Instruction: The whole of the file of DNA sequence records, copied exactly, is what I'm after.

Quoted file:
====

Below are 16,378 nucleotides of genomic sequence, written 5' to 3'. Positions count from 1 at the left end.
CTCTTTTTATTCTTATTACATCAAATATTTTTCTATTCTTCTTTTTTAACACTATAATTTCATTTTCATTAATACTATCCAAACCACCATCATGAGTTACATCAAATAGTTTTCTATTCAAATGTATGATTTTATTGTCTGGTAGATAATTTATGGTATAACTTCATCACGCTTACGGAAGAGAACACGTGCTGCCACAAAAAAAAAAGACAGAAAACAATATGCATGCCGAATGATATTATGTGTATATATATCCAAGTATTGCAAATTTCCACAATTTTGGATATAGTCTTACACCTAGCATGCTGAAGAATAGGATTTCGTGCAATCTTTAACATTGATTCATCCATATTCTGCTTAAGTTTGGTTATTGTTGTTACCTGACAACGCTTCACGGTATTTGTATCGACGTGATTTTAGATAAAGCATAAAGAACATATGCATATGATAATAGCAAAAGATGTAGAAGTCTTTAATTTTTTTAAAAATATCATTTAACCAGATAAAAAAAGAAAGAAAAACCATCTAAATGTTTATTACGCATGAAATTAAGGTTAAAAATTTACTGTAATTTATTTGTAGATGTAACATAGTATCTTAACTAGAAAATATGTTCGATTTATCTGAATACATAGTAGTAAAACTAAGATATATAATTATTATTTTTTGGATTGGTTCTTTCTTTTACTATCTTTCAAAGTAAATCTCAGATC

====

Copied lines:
Below are 16,378 nucleotides of genomic sequence, written 5' to 3'. Positions count from 1 at the left end.
CTCTTTTTATTCTTATTACATCAAATATTTTTCTATTCTTCTTTTTTAACACTATAATTTCATTTTCATTAATACTATCCAAACCACCATCATGAGTTACATCAAATAGTTTTCTATTCAAATGTATGATTTTATTGTCTGGTAGATAATTTATGGTATAACTTCATCACGCTTACGGAAGAGAACACGTGCTGCCACAAAAAAAAAAGACAGAAAACAATATGCATGCCGAATGATATTATGTGTATATATATCCAAGTATTGCAAATTTCCACAATTTTGGATATAGTCTTACACCTAGCATGCTGAAGAATAGGATTTCGTGCAATCTTTAACATTGATTCATCCATATTCTGCTTAAGTTTGGTTATTGTTGTTACCTGACAACGCTTCACGGTATTTGTATCGACGTGATTTTAGATAAAGCATAAAGAACATATGCATATGATAATAGCAAAAGATGTAGAAGTCTTTAATTTTTTTAAAAATATCATTTAACCAGATAAAAAAAGAAAGAAAAACCATCTAAATGTTTATTACGCATGAAATTAAGGTTAAAAATTTACTGTAATTTATTTGTAGATGTAACATAGTATCTTAACTAGAAAATATGTTCGATTTATCTGAATACATAGTAGTAAAACTAAGATATATAATTATTATTTTTTGGATTGGTTCTTTCTTTTACTATCTTTCAAAGTAAATCTCAGATC